According to some reports, the Taliban have banned coeducation in government and private universities in Herat.
Khaama Press reported that the decision was made after a meeting between professors, owners of private institutions and Taliban leaders.
Reports indicated that female teachers would be allowed to teach only female students, not male students. The representative of the Taliban and director of higher education in the country, Mullah Farid is said to have said that diversity is the “Root of all the evils of society”.
Reports had earlier claimed that women were asked to return from their workplace as the militant group took control of the country.
The Taliban spokesman had said earlier in the week that women “can get education from primary to higher education – that is, university,” however, the spokesperson activist group Zabihullah Mujahid added that this should be in line with Islamic law.
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Another Taliban spokesperson, Suhail Shaheen, said that women “can receive education from primary to primary school. Higher Education it means university “.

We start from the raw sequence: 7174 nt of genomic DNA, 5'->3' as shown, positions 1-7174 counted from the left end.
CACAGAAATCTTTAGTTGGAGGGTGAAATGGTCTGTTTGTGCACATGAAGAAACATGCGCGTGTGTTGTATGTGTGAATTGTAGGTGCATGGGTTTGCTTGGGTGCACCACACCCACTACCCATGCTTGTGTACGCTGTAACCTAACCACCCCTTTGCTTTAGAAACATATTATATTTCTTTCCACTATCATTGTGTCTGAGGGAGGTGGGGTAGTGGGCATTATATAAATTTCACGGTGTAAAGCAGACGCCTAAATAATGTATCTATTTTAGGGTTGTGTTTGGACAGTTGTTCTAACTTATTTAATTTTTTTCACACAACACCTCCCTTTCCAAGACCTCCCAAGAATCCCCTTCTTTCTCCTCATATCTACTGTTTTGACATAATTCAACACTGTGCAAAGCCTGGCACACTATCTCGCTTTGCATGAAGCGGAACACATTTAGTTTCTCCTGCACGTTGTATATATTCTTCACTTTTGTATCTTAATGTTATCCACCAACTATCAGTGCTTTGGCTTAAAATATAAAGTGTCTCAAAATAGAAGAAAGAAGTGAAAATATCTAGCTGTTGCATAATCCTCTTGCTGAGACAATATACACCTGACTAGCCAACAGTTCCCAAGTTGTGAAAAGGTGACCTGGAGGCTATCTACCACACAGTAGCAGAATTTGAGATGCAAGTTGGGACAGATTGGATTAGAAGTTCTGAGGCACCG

Girls reportedly returned to classrooms wearing hijabs when schools reopened in Herat this week. Herat is a key trade town close to the Iranian border and lies along the ancient Silk Road famous for its poetry and arts.
Reports have indicated that the Taliban in Kunduz allowed the education of women, but under strict standards of gender segregation. The teachers were reportedly not allowed to work alongside the men.
The Taliban have also reportedly banned music or singing in Kunduz, as some reports claimed women started wearing the burqa out of fear.
(With contributions from the Agencies)